Over the last three years, this site has become far more popular than I ever could have imagined. Not that I'm complaining, mind you. Finding an audience and opening a dialog with that audience is the whole point of writing a blog in the first place.
This is a companion discussion topic for the original blog entry at: http://www.codinghorror.com/blog/2007/03/reducing-your-websites-bandwidth-usage.html
In your page size comparison you’re forgetting about the effect of blog comments, which probably account for 80% of your text bandwidth on popular posts!
Not sure what the answer is - maybe page the comments rather than presenting the whole list, maybe don’t show any comments for the primary link - but it’s a big part of the problem.
And yes, HTTP compression is a big part of the solution.
You might also find the book “Speed up your site” handy. its got a lot of good advice as well as having a complementary URL that can review your site for you:
I was taught a dozen years ago to REDUCE image size whenever possible. I see you used a png in your example, but I was able to take that 46k png and make an acceptable 18k jpg. The book that I used years ago, Designing Web Graphics by Lynda Weinman was a big help - Lynda.com. Sadly today, with bandwith at home being nice n fat and print graphic designers working on the web, everyone just puts up the biggest, fattest image, without thinking about reducing every image to that ‘sweet spot’ of small file size and still maintain a good looking image. cheers.
Re: Lee on March 6, 2007 08:07 AM
woah, thanks for the link to websiteoptimization.
I have a ton of 17k thumbnails in my sidebar on every page that I thought were a lot smaller.
I’m doing 210kb for a page that has nothing but icons and sidebar images.
was able to take that 46k png and make an acceptable 18k jpg
If by “acceptable” you mean “full of nasty compression artifacts”. The image you’re referring to has strong, delinated areas of color, like a comic strip. Thus, PNG is a better format in this case:
I’ve written all about JPG in the past, so believe me, I know the tradeoffs:
9gb in a day is still not that much. If you have good hosting, like dreamhost.com where you get 1tb of bandwidth a month, and it grows, you are not worried about 9gb in a day.
Are you going to consider chopping your posts into comment and non-comment pages, like most blogs?
The most visible RSS change is that it no longer updates at precisely 11:59 every night, now.
Another useful condent provider network is Amazon S3. We use a combination of Limelight (expen$ive CDN) and Amazon S3 on our site.
Interesting. When I used the compression tool you linked to against lazycoder.com/weblog, it reported around 86% compression of the returned page vs. 68% when I run it against codinghorror.com/blog. I’ve got a lot more going on my page vs. your minimalist theme. I’d think mine would be harder to compress. I wonder where the big differences were? I’d think images, but I’ve got a lot more images.
How about swooshing your Website http://www.redswoosh.net/
Thought I’d mention a bug a while back with various versions of mod_deflate for apache. Reloading the service to update configuration changes could sporadically cause pages to hang when trying to load related css files. Just putting it out there in case someone happens to runs into it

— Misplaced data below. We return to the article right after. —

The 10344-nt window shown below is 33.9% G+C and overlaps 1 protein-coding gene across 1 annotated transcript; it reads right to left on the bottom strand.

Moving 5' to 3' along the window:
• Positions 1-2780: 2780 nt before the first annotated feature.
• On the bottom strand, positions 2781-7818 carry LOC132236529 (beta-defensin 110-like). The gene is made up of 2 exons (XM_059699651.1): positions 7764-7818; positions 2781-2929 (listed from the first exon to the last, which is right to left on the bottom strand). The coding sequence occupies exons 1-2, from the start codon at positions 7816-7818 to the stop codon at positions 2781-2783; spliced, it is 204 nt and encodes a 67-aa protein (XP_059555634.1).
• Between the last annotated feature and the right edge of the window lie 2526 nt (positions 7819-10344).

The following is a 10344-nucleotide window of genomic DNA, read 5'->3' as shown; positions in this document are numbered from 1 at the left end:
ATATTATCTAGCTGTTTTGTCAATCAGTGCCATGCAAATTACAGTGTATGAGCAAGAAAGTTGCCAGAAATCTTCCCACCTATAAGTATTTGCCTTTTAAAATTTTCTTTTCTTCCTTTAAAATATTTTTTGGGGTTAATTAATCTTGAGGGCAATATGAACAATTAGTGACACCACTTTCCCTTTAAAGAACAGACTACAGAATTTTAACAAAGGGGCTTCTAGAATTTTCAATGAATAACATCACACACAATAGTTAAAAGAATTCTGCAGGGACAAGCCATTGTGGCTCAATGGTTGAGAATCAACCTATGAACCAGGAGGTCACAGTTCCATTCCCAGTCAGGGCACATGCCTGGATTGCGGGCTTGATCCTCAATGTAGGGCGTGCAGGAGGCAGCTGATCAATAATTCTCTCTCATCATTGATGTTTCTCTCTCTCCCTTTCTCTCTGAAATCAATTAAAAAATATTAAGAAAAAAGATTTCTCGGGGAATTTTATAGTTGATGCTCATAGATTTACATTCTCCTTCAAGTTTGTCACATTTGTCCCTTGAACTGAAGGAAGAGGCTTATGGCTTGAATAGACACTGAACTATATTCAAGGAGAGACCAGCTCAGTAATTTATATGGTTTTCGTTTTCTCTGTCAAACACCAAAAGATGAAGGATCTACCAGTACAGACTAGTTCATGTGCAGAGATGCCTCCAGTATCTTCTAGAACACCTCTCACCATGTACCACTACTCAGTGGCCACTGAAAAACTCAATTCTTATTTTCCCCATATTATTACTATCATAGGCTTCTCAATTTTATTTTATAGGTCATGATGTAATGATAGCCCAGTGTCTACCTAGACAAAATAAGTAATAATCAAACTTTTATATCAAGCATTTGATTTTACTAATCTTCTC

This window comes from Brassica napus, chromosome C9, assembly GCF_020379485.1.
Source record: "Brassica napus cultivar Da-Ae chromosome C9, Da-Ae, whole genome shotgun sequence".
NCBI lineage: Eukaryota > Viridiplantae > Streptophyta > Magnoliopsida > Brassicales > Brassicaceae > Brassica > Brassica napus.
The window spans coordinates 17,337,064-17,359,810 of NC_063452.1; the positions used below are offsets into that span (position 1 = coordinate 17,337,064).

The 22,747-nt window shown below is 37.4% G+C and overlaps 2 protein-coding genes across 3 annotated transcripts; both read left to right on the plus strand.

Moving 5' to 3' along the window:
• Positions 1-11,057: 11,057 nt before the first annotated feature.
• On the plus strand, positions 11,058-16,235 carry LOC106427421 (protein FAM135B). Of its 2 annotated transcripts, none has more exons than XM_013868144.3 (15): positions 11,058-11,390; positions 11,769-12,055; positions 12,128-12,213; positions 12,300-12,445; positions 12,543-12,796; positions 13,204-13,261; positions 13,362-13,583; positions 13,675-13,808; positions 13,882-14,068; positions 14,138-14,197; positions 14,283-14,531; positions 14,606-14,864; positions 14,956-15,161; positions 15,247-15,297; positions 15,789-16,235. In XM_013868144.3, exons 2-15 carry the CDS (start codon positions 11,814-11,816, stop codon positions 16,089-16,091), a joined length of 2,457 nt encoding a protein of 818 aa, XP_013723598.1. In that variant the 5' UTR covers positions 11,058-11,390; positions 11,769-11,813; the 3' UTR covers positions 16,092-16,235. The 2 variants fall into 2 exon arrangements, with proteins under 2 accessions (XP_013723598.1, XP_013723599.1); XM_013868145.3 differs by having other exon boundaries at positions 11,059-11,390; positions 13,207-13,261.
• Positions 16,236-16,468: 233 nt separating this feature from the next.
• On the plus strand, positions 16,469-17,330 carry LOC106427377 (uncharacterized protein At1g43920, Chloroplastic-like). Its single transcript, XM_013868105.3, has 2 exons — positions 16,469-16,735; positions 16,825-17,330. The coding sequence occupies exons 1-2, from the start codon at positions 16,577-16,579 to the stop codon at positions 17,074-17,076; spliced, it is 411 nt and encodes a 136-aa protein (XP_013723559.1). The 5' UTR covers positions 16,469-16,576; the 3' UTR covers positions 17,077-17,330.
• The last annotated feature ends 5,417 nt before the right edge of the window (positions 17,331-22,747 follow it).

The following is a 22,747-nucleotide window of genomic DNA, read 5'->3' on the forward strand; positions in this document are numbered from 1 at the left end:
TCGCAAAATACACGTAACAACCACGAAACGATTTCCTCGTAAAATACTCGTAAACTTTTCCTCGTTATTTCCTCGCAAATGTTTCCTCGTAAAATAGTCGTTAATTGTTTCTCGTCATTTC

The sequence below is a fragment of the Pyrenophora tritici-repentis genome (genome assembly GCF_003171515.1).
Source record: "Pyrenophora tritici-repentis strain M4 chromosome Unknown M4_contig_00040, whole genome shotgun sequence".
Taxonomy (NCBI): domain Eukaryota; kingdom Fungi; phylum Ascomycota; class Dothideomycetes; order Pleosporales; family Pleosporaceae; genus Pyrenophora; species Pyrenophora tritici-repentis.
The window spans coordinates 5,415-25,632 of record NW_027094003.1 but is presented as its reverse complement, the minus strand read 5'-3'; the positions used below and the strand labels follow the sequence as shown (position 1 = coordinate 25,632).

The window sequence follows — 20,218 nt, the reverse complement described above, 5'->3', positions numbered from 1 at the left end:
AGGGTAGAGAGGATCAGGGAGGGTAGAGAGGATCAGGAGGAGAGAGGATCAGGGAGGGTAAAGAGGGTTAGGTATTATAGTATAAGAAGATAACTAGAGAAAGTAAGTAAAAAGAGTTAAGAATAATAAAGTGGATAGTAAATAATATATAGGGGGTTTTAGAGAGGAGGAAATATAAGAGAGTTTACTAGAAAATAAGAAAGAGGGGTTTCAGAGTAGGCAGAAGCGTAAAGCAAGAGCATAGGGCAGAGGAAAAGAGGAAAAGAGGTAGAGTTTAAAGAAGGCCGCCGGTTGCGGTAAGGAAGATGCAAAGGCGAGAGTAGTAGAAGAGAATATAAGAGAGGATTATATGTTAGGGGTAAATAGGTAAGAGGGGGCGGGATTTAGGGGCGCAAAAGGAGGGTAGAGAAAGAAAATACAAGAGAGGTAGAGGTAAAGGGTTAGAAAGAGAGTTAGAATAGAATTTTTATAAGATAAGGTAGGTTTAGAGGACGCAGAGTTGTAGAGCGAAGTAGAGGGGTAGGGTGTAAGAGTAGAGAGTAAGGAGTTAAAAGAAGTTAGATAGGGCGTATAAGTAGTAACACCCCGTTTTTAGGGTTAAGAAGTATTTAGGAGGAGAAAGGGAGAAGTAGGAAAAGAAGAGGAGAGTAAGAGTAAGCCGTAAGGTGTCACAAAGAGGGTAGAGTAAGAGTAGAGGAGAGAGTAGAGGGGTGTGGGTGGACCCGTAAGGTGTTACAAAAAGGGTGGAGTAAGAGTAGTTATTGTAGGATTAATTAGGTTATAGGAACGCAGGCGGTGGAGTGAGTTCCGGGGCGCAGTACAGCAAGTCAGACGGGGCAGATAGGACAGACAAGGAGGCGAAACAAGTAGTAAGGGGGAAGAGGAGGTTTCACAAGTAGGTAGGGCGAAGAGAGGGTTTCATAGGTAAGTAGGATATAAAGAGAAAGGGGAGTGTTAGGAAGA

Unfortunately, we are at the mercy of poorly coded aggregators.
The polling nature of RSS is unfortunately a huge bandwidth leech. One protocol that can help stem the tide (for a short while at least) is to implement “RFC3229 for feeds” as described by Bob Wyman (http://www.wyman.us/main/2004/09/using_rfc3229_w.html).
This is a HTTP delta encoding protocol, but applied to RSS and ATOM feeds. I spent a lot of time implementing this (http://haacked.com/archive/2005/07/01/Potential_For_A_Subtle_Bug_in_RFC3229_Implementations.aspx) in Subtext and testing it in RSS Bandit.
But like many of my noble but lost causes (http://haacked.com/archive/2007/03/02/A_Comparison_of_TFS_vs_Subversion_for_Open_Source_Projects.aspx), I think adoption rate is too poor to really make a difference. At least RSS Bandit is a good citizen regarding in this regard.
I’ll keep banging this drum, but will aggregator developers listen?
Good Tips, however, I find it unprofessional to host images on 3rd party sites. One reason being if they go down, or quite commonly, are slow!
You could further optimize image size by using pngs for some images. PNG compresses simple images much better than jpeg, sometimes I see a reduction in size of more than 50% depending on the kind of image.
Using advanced jpeg tools, like gimp or photoshop can also help you trim precious kb’s off jpeg photos as well.
You know how some loser-websites block certain browsers (look at them with Firefox and you get “You appear to be using Netscape. Please upgrade to Internet Explorer 4!”). Is it possible to do a similar but less intrusive thing with RSS readers? That is, keep a list of known “evil” RSS readers, and serve up a little preamble at the top of each article reminding the user of their free-as-in-beer alternatives. If RSS feeds serve up an identifier like browsers do, it should be vaguely possible…
Does the mod_deflate works under SSL ( mod_SSL )? I enabled mod_deflate and mod_ssl but log does not write any compression ratio, it just put “-”. The HTTP(s) response header however shows “Content-Encoding: gzip”
great article but you forget to add in that by compressing the data on the fly it will sure increase the load of your server (possible a lot) Might not be a problem for some but when you own your own server load is a big problem when squeezing out all the recourses.